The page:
The term “nostalgia” was coined in the late 17th century by a Swiss physician named Johannes Hofer. He used the roots of two Greek words, “nostos” and “algos” — meaning “suffering” and “origins” — to describe what he thought was a neurological disorder affecting Swiss mercenaries. Although the clinical definition of nostalgia has evolved — it is now considered a psychological condition, and similar to melancholy — scientists agree it does have some neurological underpinnings.
LeDoux suggests that although little is known about the neuroscience of nostalgia, it probably has something to do with how memory and emotions are stored in the brain. Short-term memories contain information such as the location of car keys or a clever twitter handle and are stored in the frontal lobe. But long-term memories — such as a friend’s name or how to ride a bike — are moved via neurotransmitters (through a process called “consolidation” that often happens during sleep) to the hippocampus, a part of the brain located deeper in the cranial cavity.
Neuroscientists have traced memory to particular brain circuitry, showing how a stable long-term memory is formed through connections between nerve cells. But when a memory is stored at a time of emotional arousal, the imprint is more powerful, possibly due to the neurotransmitters — comparable to hormones in the endocrine system — that the brain secretes in that moment. LeDoux thinks that the process of forming the mental imprint of an event may be closely linked to what is known as “flashbulb memory.”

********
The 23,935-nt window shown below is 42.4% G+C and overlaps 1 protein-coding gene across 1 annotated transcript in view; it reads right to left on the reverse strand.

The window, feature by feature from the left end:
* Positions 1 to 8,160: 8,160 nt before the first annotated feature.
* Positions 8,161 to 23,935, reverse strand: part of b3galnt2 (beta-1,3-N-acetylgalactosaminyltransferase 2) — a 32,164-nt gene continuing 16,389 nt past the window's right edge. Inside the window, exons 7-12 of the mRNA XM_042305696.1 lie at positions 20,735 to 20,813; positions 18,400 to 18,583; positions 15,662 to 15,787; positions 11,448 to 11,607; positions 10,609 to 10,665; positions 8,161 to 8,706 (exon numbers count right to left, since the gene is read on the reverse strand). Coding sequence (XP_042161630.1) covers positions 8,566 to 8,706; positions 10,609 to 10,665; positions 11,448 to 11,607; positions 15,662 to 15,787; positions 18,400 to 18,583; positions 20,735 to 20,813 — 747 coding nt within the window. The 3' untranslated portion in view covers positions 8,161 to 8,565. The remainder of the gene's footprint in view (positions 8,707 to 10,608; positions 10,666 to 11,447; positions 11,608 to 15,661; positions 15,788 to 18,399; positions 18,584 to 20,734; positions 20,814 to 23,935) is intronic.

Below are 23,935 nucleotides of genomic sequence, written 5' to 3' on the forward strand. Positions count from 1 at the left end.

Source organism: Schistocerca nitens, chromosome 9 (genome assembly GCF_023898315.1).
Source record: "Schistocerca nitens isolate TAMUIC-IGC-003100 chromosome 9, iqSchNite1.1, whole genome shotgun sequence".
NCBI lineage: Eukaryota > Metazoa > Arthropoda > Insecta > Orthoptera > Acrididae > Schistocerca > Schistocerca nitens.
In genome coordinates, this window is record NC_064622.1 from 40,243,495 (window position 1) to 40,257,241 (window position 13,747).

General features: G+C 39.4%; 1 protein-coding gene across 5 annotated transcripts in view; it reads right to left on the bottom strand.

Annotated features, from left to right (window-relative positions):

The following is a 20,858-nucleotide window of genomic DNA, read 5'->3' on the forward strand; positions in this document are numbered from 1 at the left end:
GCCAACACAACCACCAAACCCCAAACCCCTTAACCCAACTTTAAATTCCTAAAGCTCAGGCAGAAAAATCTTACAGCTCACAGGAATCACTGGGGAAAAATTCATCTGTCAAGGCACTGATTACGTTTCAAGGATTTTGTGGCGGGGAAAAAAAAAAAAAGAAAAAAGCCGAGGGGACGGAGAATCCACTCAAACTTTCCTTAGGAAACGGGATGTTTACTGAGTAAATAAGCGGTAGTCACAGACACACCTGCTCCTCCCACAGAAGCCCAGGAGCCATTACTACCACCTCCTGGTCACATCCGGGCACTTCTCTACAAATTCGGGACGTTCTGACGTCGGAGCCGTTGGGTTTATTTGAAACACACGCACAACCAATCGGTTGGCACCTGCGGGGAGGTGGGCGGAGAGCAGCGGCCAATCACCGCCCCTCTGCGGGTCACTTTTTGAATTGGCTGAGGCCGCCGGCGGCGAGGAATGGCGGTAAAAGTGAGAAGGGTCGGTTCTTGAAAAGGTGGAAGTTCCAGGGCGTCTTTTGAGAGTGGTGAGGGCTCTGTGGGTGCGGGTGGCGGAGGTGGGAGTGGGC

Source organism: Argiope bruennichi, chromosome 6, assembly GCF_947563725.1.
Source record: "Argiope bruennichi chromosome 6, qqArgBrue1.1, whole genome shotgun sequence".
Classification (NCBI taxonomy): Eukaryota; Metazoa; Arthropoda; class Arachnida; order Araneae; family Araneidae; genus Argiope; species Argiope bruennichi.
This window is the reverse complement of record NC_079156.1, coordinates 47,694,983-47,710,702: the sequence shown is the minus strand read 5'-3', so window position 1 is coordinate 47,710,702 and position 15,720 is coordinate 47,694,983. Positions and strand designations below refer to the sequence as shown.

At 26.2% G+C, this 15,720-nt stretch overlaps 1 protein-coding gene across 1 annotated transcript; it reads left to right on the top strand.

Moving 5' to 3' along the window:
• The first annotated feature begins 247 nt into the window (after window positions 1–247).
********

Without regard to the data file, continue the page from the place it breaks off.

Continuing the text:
This ultra-clear memory was first identified in 1977 by Roger Brown, professor at Harvard University, and his graduate student James Kulik, currently professor emeritus at the University of California, San Diego. In a telephone interview, Kulik says that at the time, people didn’t think of memory and emotions as closely linked. “Memory research involved primarily memory for words, syllables and other nonemotional stimuli that wasn’t personally meaningful. Roger and I were interested in how intensely personal memories are stored, so to have a common reference point for respondents, we focused on personal memories for public events.”
Asking individuals to recall the assassination of John F. Kennedy, they discovered that these memories captured the event with such clarity and vividness that they thought it triggered a unique mechanism in the brain similar to taking a picture, hence the “flashbulb.”
Kulik notes that in bringing the study of emotion and memory together, they helped launch the study of autobiographical memory and, more generally, the explosion of research on emotion, which continues to this day.
In 2007, NYU psychologist Elizabeth Phelps identified the brain circuitry involved in the creation of flashbulb memories. Her team took scans of people’s brains as they recalled the events of September 11, 2001, and saw that the amygdala, the brain’s emotional center, was lit up. Her work uncovered that the closer one was to the event, the stronger the recollection and the easier it was to retrieve.